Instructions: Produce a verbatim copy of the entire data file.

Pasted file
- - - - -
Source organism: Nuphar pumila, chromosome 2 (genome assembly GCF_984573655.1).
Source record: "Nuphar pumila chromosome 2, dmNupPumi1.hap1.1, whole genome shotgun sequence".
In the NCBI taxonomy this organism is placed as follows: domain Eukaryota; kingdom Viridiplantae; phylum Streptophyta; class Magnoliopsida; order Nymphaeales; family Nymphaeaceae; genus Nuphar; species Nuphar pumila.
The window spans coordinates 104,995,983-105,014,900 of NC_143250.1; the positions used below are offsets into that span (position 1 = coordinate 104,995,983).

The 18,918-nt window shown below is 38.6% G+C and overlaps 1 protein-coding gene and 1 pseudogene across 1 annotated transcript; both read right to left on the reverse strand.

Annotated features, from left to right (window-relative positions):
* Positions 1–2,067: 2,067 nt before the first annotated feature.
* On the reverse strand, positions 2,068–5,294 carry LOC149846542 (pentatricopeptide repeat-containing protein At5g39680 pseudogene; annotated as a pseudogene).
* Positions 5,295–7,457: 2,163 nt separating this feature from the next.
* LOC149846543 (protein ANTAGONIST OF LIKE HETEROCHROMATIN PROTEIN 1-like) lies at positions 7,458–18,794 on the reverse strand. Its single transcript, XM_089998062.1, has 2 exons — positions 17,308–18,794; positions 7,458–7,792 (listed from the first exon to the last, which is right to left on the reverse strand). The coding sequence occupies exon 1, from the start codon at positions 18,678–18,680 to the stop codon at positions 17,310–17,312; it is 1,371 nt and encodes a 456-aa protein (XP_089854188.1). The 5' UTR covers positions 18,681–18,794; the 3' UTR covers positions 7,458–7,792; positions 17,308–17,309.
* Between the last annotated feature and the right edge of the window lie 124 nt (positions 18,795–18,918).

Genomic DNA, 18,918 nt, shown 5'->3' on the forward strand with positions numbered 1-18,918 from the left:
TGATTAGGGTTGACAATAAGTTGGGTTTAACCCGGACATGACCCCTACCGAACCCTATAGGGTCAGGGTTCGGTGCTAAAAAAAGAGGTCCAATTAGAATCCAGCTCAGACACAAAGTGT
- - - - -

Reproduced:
Source organism: Nuphar pumila, chromosome 2 (genome assembly GCF_984573655.1).
Source record: "Nuphar pumila chromosome 2, dmNupPumi1.hap1.1, whole genome shotgun sequence".
In the NCBI taxonomy this organism is placed as follows: domain Eukaryota; kingdom Viridiplantae; phylum Streptophyta; class Magnoliopsida; order Nymphaeales; family Nymphaeaceae; genus Nuphar; species Nuphar pumila.
The window spans coordinates 104,995,983-105,014,900 of NC_143250.1; the positions used below are offsets into that span (position 1 = coordinate 104,995,983).

The 18,918-nt window shown below is 38.6% G+C and overlaps 1 protein-coding gene and 1 pseudogene across 1 annotated transcript; both read right to left on the reverse strand.

Annotated features, from left to right (window-relative positions):
* Positions 1–2,067: 2,067 nt before the first annotated feature.
* On the reverse strand, positions 2,068–5,294 carry LOC149846542 (pentatricopeptide repeat-containing protein At5g39680 pseudogene; annotated as a pseudogene).
* Positions 5,295–7,457: 2,163 nt separating this feature from the next.
* LOC149846543 (protein ANTAGONIST OF LIKE HETEROCHROMATIN PROTEIN 1-like) lies at positions 7,458–18,794 on the reverse strand. Its single transcript, XM_089998062.1, has 2 exons — positions 17,308–18,794; positions 7,458–7,792 (listed from the first exon to the last, which is right to left on the reverse strand). The coding sequence occupies exon 1, from the start codon at positions 18,678–18,680 to the stop codon at positions 17,310–17,312; it is 1,371 nt and encodes a 456-aa protein (XP_089854188.1). The 5' UTR covers positions 18,681–18,794; the 3' UTR covers positions 7,458–7,792; positions 17,308–17,309.
* Between the last annotated feature and the right edge of the window lie 124 nt (positions 18,795–18,918).

Genomic DNA, 18,918 nt, shown 5'->3' on the forward strand with positions numbered 1-18,918 from the left:
TGATTAGGGTTGACAATAAGTTGGGTTTAACCCGGACATGACCCCTACCGAACCCTATAGGGTCAGGGTTCGGTGCTAAAAAAAGAGGTCCAATTAGAATCCAGCTCAGACACAAAGTGT